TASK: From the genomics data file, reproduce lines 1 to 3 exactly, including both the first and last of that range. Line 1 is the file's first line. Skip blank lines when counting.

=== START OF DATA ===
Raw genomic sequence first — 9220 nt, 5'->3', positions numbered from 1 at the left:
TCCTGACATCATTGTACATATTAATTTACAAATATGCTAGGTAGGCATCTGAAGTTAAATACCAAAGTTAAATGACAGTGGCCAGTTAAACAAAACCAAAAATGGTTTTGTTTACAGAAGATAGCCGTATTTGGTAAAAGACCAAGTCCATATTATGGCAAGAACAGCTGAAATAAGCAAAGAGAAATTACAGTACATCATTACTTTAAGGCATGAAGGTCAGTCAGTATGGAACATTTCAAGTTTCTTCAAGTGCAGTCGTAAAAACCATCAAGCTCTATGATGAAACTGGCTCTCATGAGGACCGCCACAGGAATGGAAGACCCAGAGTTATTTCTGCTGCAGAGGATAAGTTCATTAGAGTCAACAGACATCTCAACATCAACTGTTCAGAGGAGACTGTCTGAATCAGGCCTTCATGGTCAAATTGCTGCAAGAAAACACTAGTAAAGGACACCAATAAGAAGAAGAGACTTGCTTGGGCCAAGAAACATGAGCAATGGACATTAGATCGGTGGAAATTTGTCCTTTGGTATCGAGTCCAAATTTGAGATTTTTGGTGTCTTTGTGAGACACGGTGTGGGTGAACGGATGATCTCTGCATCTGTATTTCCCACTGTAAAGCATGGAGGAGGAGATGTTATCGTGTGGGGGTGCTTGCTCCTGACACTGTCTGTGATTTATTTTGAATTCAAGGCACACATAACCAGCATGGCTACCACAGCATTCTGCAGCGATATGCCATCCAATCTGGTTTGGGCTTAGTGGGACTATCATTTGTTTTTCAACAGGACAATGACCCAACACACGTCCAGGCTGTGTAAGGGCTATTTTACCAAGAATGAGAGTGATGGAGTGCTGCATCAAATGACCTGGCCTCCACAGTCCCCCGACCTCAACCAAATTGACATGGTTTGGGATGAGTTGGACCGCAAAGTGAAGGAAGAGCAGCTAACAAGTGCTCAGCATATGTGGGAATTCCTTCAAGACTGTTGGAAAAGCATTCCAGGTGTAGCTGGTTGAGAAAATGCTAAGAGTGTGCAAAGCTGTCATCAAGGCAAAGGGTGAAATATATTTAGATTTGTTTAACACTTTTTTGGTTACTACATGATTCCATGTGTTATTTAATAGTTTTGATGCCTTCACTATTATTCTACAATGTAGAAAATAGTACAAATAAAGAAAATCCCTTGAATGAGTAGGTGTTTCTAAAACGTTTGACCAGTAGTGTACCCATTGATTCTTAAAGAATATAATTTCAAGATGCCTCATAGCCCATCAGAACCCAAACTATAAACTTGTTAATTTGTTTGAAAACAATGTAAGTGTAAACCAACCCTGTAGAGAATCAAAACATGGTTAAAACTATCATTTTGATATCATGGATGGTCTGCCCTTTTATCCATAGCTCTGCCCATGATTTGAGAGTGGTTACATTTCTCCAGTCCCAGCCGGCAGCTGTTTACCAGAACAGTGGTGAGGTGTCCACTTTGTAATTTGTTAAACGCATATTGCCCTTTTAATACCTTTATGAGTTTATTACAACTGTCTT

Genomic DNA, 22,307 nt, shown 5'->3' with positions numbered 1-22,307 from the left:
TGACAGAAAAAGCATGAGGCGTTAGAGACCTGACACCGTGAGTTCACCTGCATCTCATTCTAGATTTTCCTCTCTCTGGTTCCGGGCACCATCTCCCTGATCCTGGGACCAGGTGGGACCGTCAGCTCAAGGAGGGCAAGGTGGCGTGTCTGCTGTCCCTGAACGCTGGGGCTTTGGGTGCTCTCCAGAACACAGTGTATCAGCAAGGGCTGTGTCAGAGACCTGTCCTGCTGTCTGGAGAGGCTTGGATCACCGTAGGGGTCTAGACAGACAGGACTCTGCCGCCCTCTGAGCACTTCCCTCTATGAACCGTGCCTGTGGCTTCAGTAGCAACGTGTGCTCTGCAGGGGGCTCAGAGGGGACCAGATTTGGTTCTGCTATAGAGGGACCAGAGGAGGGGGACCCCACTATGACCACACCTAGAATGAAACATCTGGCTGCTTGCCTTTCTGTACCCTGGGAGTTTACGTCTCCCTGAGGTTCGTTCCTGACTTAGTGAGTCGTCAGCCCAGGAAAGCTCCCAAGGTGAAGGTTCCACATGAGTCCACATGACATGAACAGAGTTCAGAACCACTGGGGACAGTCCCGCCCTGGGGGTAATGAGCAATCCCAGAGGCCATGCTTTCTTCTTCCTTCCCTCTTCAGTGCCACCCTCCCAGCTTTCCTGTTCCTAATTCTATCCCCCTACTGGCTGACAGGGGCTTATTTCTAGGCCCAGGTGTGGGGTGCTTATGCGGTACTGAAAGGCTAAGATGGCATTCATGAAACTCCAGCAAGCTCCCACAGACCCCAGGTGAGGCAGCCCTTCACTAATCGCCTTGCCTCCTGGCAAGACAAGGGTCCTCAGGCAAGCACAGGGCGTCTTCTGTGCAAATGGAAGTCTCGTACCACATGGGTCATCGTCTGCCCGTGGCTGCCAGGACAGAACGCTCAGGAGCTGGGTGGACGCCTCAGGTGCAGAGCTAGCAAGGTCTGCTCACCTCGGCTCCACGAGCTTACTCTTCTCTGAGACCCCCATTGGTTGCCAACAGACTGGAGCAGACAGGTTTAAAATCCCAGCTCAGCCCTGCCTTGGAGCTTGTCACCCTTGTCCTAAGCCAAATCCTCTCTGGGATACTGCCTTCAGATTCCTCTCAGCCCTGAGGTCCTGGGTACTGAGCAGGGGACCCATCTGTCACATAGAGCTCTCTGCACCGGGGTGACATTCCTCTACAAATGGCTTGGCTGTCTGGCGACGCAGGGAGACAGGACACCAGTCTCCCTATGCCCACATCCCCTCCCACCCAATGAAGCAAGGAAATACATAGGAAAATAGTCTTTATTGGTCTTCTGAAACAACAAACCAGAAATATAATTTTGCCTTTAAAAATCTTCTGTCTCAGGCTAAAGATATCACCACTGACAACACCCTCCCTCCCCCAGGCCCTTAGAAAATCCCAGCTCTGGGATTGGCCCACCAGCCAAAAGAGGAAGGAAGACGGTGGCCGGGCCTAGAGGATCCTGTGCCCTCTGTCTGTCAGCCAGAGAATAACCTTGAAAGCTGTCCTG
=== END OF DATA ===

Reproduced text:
Raw genomic sequence first — 9220 nt, 5'->3', positions numbered from 1 at the left:
TCCTGACATCATTGTACATATTAATTTACAAATATGCTAGGTAGGCATCTGAAGTTAAATACCAAAGTTAAATGACAGTGGCCAGTTAAACAAAACCAAAAATGGTTTTGTTTACAGAAGATAGCCGTATTTGGTAAAAGACCAAGTCCATATTATGGCAAGAACAGCTGAAATAAGCAAAGAGAAATTACAGTACATCATTACTTTAAGGCATGAAGGTCAGTCAGTATGGAACATTTCAAGTTTCTTCAAGTGCAGTCGTAAAAACCATCAAGCTCTATGATGAAACTGGCTCTCATGAGGACCGCCACAGGAATGGAAGACCCAGAGTTATTTCTGCTGCAGAGGATAAGTTCATTAGAGTCAACAGACATCTCAACATCAACTGTTCAGAGGAGACTGTCTGAATCAGGCCTTCATGGTCAAATTGCTGCAAGAAAACACTAGTAAAGGACACCAATAAGAAGAAGAGACTTGCTTGGGCCAAGAAACATGAGCAATGGACATTAGATCGGTGGAAATTTGTCCTTTGGTATCGAGTCCAAATTTGAGATTTTTGGTGTCTTTGTGAGACACGGTGTGGGTGAACGGATGATCTCTGCATCTGTATTTCCCACTGTAAAGCATGGAGGAGGAGATGTTATCGTGTGGGGGTGCTTGCTCCTGACACTGTCTGTGATTTATTTTGAATTCAAGGCACACATAACCAGCATGGCTACCACAGCATTCTGCAGCGATATGCCATCCAATCTGGTTTGGGCTTAGTGGGACTATCATTTGTTTTTCAACAGGACAATGACCCAACACACGTCCAGGCTGTGTAAGGGCTATTTTACCAAGAATGAGAGTGATGGAGTGCTGCATCAAATGACCTGGCCTCCACAGTCCCCCGACCTCAACCAAATTGACATGGTTTGGGATGAGTTGGACCGCAAAGTGAAGGAAGAGCAGCTAACAAGTGCTCAGCATATGTGGGAATTCCTTCAAGACTGTTGGAAAAGCATTCCAGGTGTAGCTGGTTGAGAAAATGCTAAGAGTGTGCAAAGCTGTCATCAAGGCAAAGGGTGAAATATATTTAGATTTGTTTAACACTTTTTTGGTTACTACATGATTCCATGTGTTATTTAATAGTTTTGATGCCTTCACTATTATTCTACAATGTAGAAAATAGTACAAATAAAGAAAATCCCTTGAATGAGTAGGTGTTTCTAAAACGTTTGACCAGTAGTGTACCCATTGATTCTTAAAGAATATAATTTCAAGATGCCTCATAGCCCATCAGAACCCAAACTATAAACTTGTTAATTTGTTTGAAAACAATGTAAGTGTAAACCAACCCTGTAGAGAATCAAAACATGGTTAAAACTATCATTTTGATATCATGGATGGTCTGCCCTTTTATCCATAGCTCTGCCCATGATTTGAGAGTGGTTACATTTCTCCAGTCCCAGCCGGCAGCTGTTTACCAGAACAGTGGTGAGGTGTCCACTTTGTAATTTGTTAAACGCATATTGCCCTTTTAATACCTTTATGAGTTTATTACAACTGTCTT

Genomic DNA, 22,307 nt, shown 5'->3' with positions numbered 1-22,307 from the left: